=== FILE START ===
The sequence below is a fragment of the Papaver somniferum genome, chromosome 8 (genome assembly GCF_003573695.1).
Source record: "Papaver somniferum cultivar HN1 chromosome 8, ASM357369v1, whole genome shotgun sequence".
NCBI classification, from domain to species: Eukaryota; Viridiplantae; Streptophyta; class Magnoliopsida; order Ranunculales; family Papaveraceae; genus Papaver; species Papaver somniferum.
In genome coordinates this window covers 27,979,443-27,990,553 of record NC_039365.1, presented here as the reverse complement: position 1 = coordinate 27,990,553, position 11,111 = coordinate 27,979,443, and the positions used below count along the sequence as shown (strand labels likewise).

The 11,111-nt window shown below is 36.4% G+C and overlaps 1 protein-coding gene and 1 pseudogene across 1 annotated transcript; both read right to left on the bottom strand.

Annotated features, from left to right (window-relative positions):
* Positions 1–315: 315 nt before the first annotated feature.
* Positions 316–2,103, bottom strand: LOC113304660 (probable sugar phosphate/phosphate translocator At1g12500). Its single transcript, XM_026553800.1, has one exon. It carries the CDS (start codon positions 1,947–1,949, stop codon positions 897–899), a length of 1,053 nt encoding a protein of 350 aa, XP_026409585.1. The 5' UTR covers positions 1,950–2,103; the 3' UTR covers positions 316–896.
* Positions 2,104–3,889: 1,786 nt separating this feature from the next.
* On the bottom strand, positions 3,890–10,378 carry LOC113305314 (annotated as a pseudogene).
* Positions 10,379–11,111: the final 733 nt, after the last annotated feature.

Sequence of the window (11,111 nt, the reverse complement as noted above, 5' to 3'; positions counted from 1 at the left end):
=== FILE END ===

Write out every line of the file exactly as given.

The sequence below is a fragment of the Papaver somniferum genome, chromosome 8 (genome assembly GCF_003573695.1).
Source record: "Papaver somniferum cultivar HN1 chromosome 8, ASM357369v1, whole genome shotgun sequence".
NCBI classification, from domain to species: Eukaryota; Viridiplantae; Streptophyta; class Magnoliopsida; order Ranunculales; family Papaveraceae; genus Papaver; species Papaver somniferum.
In genome coordinates this window covers 27,979,443-27,990,553 of record NC_039365.1, presented here as the reverse complement: position 1 = coordinate 27,990,553, position 11,111 = coordinate 27,979,443, and the positions used below count along the sequence as shown (strand labels likewise).

The 11,111-nt window shown below is 36.4% G+C and overlaps 1 protein-coding gene and 1 pseudogene across 1 annotated transcript; both read right to left on the bottom strand.

Annotated features, from left to right (window-relative positions):
* Positions 1–315: 315 nt before the first annotated feature.
* Positions 316–2,103, bottom strand: LOC113304660 (probable sugar phosphate/phosphate translocator At1g12500). Its single transcript, XM_026553800.1, has one exon. It carries the CDS (start codon positions 1,947–1,949, stop codon positions 897–899), a length of 1,053 nt encoding a protein of 350 aa, XP_026409585.1. The 5' UTR covers positions 1,950–2,103; the 3' UTR covers positions 316–896.
* Positions 2,104–3,889: 1,786 nt separating this feature from the next.
* On the bottom strand, positions 3,890–10,378 carry LOC113305314 (annotated as a pseudogene).
* Positions 10,379–11,111: the final 733 nt, after the last annotated feature.

Sequence of the window (11,111 nt, the reverse complement as noted above, 5' to 3'; positions counted from 1 at the left end):